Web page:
# Triangle Triangle

As mentioned before, the triangle-triangle test is a generic form SAT test. As such we will need a few helper functions to get the intervals of the triangle and do the axis testing.

Add the following private static function to your collision class, it's going to be a helper function to get the interval of the triangle. You can return the interval however you like (Make a new class, use a vector 2, use out variables), whatever makes sense to you. I did mine with a Vector2.

Vector2 GetInterval(Triangle triangle, Vector3 axis) {
// Vector2.X = min
// Vector2.Y = max.
}


Next, we need to add another private static helper function, to test two triangles on an actual axis

bool TestAxis(Triangle triangle1, Triangle triangle2, Vector3 axis) {
// TODO: Test the intervals for overlap
}


Finally, add the public static function that tests 2 triangles for intersections, and provide an implementation for it!

You will need to test 11 axis, the face normal of triangle1, the face normal of triangle2, and the cross products of each of the 3 edges of the triangles. The previous section "Generic SAT" outlined how to get this information from a triangle.

public static bool Intersects(Triangle triangle1, Triangle triangle2)


### Unit Test

You can Download the samples for this chapter to see if your result looks like the unit test.

This unit test will check a few triangles against the blue one. Any triangle that intersects is green, ones that don't are red. The constructor does NOT throw any errors, this unit is visual only.

One thing you might notice is that one of the triangles gives us a false positive! This is becuase the SAT as we've implemented it is non-robust. Because both triangles are on the same plane, all of the cross products we do yield 0. And because they are all 0, they all intersect. We will fix this in the next section. using OpenTK.Graphics.OpenGL;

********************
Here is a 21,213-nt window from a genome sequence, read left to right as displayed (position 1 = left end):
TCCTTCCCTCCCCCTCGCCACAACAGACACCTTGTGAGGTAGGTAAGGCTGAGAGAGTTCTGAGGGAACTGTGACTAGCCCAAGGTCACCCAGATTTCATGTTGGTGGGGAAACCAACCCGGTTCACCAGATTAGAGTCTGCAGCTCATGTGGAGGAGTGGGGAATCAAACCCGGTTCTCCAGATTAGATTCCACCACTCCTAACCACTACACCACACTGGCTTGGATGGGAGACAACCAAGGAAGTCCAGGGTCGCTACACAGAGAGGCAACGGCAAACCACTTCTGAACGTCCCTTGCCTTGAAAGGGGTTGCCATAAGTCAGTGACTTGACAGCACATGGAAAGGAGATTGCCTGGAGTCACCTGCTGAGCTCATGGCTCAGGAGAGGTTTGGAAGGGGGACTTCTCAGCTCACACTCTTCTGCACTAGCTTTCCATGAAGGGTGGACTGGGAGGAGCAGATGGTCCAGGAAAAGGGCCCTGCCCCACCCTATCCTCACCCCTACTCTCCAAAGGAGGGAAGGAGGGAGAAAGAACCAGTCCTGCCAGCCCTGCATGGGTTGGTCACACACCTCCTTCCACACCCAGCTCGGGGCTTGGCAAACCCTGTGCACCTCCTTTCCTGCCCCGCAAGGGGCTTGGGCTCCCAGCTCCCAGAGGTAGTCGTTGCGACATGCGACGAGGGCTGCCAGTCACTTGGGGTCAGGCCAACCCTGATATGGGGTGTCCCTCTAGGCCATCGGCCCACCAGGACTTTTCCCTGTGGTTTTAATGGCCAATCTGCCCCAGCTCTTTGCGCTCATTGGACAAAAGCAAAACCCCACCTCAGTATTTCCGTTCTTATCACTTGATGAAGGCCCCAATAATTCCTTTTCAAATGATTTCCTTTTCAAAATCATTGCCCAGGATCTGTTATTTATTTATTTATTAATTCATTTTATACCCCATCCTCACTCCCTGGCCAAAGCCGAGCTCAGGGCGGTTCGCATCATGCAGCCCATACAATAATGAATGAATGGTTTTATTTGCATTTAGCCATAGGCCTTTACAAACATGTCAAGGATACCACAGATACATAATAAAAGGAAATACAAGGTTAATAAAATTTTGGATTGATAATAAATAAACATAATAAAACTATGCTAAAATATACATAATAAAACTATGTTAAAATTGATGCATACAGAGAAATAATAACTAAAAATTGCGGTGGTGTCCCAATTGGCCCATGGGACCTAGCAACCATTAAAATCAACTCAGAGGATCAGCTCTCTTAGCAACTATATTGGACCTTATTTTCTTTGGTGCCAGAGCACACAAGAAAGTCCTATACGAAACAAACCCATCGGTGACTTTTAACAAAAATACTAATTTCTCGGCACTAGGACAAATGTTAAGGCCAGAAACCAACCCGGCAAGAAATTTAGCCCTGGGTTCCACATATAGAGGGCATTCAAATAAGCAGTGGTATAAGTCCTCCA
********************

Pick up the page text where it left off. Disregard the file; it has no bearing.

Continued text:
using Math_Implementation;
using CollisionDetectionSelector.Primitives;

namespace CollisionDetectionSelector.Samples {
class TriangleTriangleIntersection : Application {
Triangle test = new Triangle(new Point(5, 6, 7), new Point(6, 5, 4), new Point(1, 2, 3));
Triangle[] triangles = new Primitives.Triangle[] {
new Triangle(new Point(-1.0f, 5.0f, 0.0f), new Point(2.0f, 2.0f, -3.0f), new Point(5.0f, 5.0f, 0.0f)),
new Triangle(new Point(-1, -1, 0), new Point(0, 1, 0), new Point(1, -1, 0)),
new Triangle(new Point(-1.0f, -5.0f, 0.0f), new Point(2.0f, -2.0f, -3.0f), new Point(5.0f, -5.0f, 0.0f)),
new Triangle(new Point(5, 6, 7), new Point(6, 5, 4), new Point(1, 2, 3)),
};

public override void Intialize(int width, int height) {
GL.Enable(EnableCap.DepthTest);
GL.PointSize(4f);
GL.Disable(EnableCap.CullFace);

Vector3 center = test.p0.ToVector() + test.p1.ToVector() + test.p2.ToVector();
center *= 1.0f / 3.0f;

test.p0.X -= center.X;
test.p0.Y -= center.Y;
test.p0.Z -= center.Z;

test.p1.X -= center.X;
test.p1.Y -= center.Y;
test.p1.Z -= center.Z;

test.p2.X -= center.X;
test.p2.Y -= center.Y;
test.p2.Z -= center.Z;
}

public override void Render() {
base.Render();
DrawOrigin();

GL.Color3(0.0f, 0.0f, 1.0f);
test.Render();

foreach (Triangle triangle in triangles) {
if (Collisions.Intersects(triangle, test)) {
GL.Color3(0f, 1f, 0f);
}
else {
GL.Color3(1f, 0f, 0f);
}
triangle.Render();
}
}
}
}